Umbilical cord prolapse is where the umbilical cord descends through the cervix, with (or before) the presenting part of the foetus. It affects 0.1 – 0.6% of births. Cord prolapse occurs in the presence of ruptured membranes, and is either occult or overt:
- Occult (incomplete) cord prolapse – the umbilical cord descends alongside the presenting part, but not beyond it.
- Overt (complete) cord prolapse – the umbilical cord descends past the presenting part and is lower than the presenting part in the pelvis.
- Cord presentation – the presence of the umbilical cord between the presenting part and the cervix. This can occur with or without intact membranes.
Although the incidence is relatively low, the mortality rate for such babies is high (91 per 1000). This is largely because cord prolapse occurs more frequently in preterm babies, who are often breech, and who may also have other congenital defects.
Umbilical cord prolapse is where the umbilical cord descends through the cervix, with (or before) the presenting part of the foetus. Subsequently, foetal hypoxia occurs via two main mechanisms:
- Occlusion – the presenting part of the foetus presses onto the umbilical cord, occluding blood flow to the foetus.
- Arterial vasospasm – the exposure of the umbilical cord to the cold atmosphere results in umbilical arterial vasospasm, reducing blood flow to the foetus.
The main risk factors for cord prolapse include:
- Breech presentation – in a footling breech, the cord can easily slip between and past the foetal feet and into the pelvis.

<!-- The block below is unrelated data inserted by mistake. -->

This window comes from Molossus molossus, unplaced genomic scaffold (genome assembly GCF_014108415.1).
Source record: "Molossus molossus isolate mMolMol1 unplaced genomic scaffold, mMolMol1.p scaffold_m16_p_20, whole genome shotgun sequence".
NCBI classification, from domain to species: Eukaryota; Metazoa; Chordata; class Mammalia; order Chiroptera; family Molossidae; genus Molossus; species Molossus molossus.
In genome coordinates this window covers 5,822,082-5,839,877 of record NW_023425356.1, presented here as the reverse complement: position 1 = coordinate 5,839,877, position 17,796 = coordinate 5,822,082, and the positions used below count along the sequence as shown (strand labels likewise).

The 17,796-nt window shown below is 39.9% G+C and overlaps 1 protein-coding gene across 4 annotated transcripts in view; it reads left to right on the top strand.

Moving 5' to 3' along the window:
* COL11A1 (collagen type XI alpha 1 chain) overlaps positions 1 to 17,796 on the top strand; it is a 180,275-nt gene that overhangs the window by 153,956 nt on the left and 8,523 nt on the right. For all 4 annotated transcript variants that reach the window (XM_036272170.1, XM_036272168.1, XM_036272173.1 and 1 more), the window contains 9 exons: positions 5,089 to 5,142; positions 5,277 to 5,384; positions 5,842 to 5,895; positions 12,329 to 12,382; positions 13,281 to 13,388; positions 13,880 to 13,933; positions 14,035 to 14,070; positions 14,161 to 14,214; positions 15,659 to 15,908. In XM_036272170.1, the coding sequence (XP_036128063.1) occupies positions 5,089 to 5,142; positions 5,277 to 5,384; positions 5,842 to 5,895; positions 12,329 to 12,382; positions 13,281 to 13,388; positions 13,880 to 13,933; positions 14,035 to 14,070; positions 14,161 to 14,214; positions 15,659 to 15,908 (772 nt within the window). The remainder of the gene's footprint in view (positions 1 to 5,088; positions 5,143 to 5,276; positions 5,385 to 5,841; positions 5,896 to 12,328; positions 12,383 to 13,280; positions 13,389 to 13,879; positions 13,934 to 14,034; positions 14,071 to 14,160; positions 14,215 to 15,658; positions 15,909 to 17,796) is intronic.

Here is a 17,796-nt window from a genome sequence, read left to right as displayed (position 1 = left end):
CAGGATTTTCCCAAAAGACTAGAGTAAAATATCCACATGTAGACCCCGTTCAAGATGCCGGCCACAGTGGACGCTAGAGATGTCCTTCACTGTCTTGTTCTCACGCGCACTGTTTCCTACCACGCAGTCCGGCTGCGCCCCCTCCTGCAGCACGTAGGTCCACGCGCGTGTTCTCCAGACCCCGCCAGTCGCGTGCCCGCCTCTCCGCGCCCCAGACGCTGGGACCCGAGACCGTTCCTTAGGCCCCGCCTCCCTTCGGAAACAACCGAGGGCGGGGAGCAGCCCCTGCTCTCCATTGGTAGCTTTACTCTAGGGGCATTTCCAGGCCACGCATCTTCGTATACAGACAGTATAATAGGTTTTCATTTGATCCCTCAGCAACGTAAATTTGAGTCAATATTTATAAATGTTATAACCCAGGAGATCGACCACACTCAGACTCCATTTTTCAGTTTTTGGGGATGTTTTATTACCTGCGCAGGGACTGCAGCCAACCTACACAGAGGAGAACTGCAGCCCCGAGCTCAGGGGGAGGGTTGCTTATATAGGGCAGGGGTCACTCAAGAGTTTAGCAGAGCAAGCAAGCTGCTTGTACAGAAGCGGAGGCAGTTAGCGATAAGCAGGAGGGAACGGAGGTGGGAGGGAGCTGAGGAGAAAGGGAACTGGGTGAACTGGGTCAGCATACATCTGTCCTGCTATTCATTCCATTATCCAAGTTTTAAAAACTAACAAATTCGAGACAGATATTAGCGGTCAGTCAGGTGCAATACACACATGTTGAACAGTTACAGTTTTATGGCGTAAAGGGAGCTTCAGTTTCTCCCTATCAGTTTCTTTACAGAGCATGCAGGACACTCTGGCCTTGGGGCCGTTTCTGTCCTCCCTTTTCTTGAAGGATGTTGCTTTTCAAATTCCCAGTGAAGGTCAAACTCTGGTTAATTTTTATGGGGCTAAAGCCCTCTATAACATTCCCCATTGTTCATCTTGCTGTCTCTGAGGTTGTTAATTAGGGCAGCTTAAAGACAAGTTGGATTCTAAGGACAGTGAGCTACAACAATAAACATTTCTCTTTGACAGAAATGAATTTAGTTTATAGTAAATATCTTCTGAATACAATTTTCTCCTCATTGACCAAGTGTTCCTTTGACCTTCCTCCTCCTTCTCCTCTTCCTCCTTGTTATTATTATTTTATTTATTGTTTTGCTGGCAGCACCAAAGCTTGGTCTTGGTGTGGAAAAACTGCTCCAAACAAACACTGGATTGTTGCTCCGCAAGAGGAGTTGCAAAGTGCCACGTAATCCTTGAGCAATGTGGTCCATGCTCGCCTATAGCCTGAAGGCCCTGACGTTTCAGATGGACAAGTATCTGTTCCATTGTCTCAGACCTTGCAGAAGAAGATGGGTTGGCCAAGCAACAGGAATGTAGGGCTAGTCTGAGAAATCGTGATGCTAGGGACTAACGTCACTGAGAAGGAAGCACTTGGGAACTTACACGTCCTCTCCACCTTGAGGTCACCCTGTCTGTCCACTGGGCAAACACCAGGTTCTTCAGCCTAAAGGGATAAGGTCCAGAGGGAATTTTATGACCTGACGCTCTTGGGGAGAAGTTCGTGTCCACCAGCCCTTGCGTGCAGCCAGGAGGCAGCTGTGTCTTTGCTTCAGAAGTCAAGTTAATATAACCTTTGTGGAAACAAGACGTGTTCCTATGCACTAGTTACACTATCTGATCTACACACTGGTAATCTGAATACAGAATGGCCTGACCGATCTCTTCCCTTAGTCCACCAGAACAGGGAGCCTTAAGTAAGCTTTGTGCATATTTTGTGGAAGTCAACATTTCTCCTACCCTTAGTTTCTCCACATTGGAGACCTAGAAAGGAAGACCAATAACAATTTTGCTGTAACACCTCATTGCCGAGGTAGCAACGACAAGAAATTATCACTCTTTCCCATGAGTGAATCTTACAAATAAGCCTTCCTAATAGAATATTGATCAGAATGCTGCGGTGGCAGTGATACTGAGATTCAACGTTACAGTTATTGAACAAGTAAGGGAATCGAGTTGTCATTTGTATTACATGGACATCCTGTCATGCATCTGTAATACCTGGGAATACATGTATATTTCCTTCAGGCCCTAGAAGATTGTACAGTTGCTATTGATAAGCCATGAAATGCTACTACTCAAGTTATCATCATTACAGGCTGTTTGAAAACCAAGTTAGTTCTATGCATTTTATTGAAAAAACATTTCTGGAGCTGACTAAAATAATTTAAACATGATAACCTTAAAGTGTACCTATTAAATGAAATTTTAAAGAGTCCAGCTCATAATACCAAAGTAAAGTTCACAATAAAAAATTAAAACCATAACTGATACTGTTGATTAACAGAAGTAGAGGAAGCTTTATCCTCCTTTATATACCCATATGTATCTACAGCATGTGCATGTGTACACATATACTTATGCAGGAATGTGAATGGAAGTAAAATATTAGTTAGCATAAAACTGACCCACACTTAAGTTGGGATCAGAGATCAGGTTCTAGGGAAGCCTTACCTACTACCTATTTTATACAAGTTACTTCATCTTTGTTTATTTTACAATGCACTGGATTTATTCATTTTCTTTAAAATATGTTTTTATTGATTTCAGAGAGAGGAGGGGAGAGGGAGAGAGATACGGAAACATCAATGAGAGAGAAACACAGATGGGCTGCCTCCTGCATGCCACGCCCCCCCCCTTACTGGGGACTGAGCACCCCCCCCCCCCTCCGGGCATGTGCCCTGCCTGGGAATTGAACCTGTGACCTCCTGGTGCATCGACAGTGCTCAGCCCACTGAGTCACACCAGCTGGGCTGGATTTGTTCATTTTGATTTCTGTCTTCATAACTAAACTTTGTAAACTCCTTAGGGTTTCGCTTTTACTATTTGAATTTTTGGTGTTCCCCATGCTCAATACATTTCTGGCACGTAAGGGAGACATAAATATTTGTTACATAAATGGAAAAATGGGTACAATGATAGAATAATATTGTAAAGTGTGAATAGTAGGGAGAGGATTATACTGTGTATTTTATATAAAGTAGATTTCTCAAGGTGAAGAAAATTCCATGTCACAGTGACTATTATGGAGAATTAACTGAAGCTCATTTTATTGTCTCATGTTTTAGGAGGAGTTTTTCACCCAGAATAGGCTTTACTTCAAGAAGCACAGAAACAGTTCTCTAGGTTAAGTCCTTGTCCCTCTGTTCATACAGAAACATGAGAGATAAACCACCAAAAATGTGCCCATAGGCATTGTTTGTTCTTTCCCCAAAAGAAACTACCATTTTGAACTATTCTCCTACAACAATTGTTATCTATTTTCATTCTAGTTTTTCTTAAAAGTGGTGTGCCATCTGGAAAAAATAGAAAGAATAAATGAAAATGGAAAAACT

- Unstable lie – this is where the presentation of the foetus changes between transverse/oblique/breech and back.
- If >37 weeks gestation, consider inpatient admission until delivery due to risk of cord prolapse
- Artificial rupture of membranes – particularly when the presenting part of the foetus is high in the pelvis.
- Polyhydramnios – excessive amniotic fluid around the foetus
Firstly, call for help – umbilical cord prolapse is an obstetric emergency. It should be managed as follows:
- Avoid handling the cord to reduce vasospasm.
- Manually elevate the presenting part by lifting the presenting part off the cord by vaginal digital examination. Alternatively, if in the community, fill the maternal bladder with 500ml of normal saline (warmed if possible) via a urinary catheter and arrange immediate hospital transfer.
- Encourage into left lateral position with head down and pillow placed under left hip OR knee-chest position. This will relieve pressure off the cord from the presenting part.
- Consider tocolysis (e.g. terbutaline) – if delivery is not imminently available this will relax the uterus and stop contractions, relieving pressure off the cord. It may be sufficient to allow enough time for transfer to a location where delivery is feasible (e.g. an operating theatre for a Caesarean section). This is a particularly useful strategy if there are fetal heart rate abnormalities while preparing for a C-section.
- Delivery is usually via emergency Caesarean section
- Through the cervix and is alongside or below the presenting part of the foetus.
- It is an obstetric emergency, with a foetal mortality rate of 91 per 1000.
- The diagnosis should be suspected in any patient with a non-reassuring foetal heart trace and absent membranes.
- The first step is to call for help when the diagnosis is made.
- Manage by manually elevating the presenting part, and deliver via the quickest mode (usually Caesarean section).